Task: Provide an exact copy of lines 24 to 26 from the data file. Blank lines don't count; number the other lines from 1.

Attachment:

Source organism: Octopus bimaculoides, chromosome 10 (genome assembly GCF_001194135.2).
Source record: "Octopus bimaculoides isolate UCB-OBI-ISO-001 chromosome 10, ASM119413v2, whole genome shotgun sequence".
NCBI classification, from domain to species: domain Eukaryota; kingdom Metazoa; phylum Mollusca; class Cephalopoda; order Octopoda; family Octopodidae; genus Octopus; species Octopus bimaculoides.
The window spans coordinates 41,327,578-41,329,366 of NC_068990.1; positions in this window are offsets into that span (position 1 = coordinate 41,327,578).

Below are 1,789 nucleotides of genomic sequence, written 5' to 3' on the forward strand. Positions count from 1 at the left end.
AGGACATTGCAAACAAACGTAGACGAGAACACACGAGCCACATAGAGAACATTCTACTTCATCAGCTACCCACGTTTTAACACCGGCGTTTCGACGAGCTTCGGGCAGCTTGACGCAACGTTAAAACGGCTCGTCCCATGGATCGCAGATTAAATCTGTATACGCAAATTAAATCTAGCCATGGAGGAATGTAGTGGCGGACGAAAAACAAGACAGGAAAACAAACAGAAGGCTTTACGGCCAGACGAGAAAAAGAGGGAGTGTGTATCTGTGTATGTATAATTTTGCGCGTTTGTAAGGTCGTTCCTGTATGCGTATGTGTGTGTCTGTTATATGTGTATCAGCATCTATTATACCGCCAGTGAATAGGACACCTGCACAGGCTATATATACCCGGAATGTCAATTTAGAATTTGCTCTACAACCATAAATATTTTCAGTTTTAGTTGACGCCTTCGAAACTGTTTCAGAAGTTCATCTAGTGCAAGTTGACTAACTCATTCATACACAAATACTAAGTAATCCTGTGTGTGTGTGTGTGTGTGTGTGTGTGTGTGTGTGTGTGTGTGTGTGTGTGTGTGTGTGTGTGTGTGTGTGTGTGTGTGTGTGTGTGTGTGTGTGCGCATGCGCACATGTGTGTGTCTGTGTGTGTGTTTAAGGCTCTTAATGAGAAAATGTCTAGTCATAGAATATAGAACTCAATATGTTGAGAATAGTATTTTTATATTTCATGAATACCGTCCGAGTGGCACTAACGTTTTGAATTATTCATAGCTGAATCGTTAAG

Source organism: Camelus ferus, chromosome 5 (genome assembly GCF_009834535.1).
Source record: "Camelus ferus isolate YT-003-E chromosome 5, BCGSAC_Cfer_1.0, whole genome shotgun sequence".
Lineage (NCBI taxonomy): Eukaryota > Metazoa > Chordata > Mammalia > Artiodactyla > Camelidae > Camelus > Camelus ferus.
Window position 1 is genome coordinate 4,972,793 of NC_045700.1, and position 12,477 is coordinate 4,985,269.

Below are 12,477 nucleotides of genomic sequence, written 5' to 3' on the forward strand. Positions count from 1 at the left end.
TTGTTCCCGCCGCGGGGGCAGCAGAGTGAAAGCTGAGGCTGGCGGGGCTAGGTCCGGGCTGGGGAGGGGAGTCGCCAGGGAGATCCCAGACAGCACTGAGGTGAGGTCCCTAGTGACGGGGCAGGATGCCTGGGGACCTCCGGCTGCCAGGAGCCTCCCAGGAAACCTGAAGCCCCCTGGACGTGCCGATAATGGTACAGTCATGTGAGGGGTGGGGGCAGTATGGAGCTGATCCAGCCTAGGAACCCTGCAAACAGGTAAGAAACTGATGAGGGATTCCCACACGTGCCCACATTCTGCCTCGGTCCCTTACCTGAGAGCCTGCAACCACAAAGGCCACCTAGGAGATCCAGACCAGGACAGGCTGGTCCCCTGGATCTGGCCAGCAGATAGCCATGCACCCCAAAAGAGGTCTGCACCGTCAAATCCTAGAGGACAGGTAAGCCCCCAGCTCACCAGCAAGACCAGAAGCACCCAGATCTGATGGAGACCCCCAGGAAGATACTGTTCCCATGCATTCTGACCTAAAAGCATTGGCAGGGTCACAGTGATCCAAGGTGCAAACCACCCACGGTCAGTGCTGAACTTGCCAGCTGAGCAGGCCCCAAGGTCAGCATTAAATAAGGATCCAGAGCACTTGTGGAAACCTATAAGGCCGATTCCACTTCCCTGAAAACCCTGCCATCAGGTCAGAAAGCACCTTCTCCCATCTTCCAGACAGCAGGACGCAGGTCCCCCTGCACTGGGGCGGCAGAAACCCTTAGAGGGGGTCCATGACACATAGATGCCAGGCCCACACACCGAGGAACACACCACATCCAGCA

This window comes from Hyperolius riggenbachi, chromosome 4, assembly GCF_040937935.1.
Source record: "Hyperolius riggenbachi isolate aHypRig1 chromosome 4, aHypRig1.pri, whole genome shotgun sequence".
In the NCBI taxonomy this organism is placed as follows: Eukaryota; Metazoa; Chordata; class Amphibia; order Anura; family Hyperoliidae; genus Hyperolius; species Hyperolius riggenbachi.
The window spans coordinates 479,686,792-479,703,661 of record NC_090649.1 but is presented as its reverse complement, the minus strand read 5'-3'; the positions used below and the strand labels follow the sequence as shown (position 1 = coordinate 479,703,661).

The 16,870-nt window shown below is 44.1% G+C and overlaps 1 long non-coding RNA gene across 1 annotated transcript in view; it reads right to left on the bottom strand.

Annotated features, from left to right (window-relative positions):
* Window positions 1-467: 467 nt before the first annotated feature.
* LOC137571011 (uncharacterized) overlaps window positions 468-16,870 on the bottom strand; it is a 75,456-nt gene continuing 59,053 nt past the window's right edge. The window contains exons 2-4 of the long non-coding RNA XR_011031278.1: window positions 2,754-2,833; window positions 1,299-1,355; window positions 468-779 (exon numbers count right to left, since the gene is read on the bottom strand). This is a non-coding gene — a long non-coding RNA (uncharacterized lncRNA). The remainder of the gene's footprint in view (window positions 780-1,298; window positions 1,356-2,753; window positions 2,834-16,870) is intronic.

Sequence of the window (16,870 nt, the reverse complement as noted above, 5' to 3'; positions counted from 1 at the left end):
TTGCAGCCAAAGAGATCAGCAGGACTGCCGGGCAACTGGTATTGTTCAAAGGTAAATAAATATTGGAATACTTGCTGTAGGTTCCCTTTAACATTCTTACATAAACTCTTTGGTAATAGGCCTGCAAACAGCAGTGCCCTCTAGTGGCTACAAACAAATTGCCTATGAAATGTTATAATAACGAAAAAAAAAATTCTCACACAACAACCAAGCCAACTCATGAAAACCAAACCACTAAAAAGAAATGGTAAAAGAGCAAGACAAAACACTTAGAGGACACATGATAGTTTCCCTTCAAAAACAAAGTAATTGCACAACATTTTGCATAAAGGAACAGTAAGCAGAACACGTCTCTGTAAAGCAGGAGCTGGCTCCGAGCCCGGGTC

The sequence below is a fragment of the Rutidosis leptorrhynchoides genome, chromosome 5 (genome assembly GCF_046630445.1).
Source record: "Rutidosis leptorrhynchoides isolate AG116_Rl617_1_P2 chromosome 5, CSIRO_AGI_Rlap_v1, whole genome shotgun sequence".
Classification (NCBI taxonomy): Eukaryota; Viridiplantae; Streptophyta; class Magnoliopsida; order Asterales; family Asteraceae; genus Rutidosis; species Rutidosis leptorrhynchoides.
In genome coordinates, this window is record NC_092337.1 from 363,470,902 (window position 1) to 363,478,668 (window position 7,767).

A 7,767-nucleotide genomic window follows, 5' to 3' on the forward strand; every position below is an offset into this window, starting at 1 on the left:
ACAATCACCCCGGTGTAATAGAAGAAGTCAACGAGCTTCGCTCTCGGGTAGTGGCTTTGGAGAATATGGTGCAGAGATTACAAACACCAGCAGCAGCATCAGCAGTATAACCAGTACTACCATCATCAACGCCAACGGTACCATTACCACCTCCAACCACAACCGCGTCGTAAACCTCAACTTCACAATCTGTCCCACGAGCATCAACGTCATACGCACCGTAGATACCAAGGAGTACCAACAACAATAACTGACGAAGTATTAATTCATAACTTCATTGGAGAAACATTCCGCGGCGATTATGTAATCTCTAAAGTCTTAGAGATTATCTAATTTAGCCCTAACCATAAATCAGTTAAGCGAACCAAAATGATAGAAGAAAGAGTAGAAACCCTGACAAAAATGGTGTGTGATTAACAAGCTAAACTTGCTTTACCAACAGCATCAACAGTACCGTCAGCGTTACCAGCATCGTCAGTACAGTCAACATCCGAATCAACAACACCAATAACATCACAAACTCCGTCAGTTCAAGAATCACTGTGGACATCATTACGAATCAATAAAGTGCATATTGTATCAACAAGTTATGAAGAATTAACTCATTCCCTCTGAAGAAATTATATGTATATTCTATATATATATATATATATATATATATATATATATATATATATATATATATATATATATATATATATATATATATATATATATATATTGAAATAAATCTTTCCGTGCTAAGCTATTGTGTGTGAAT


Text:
Source record: "Rutidosis leptorrhynchoides isolate AG116_Rl617_1_P2 chromosome 5, CSIRO_AGI_Rlap_v1, whole genome shotgun sequence".
Classification (NCBI taxonomy): Eukaryota; Viridiplantae; Streptophyta; class Magnoliopsida; order Asterales; family Asteraceae; genus Rutidosis; species Rutidosis leptorrhynchoides.
In genome coordinates, this window is record NC_092337.1 from 363,470,902 (window position 1) to 363,478,668 (window position 7,767).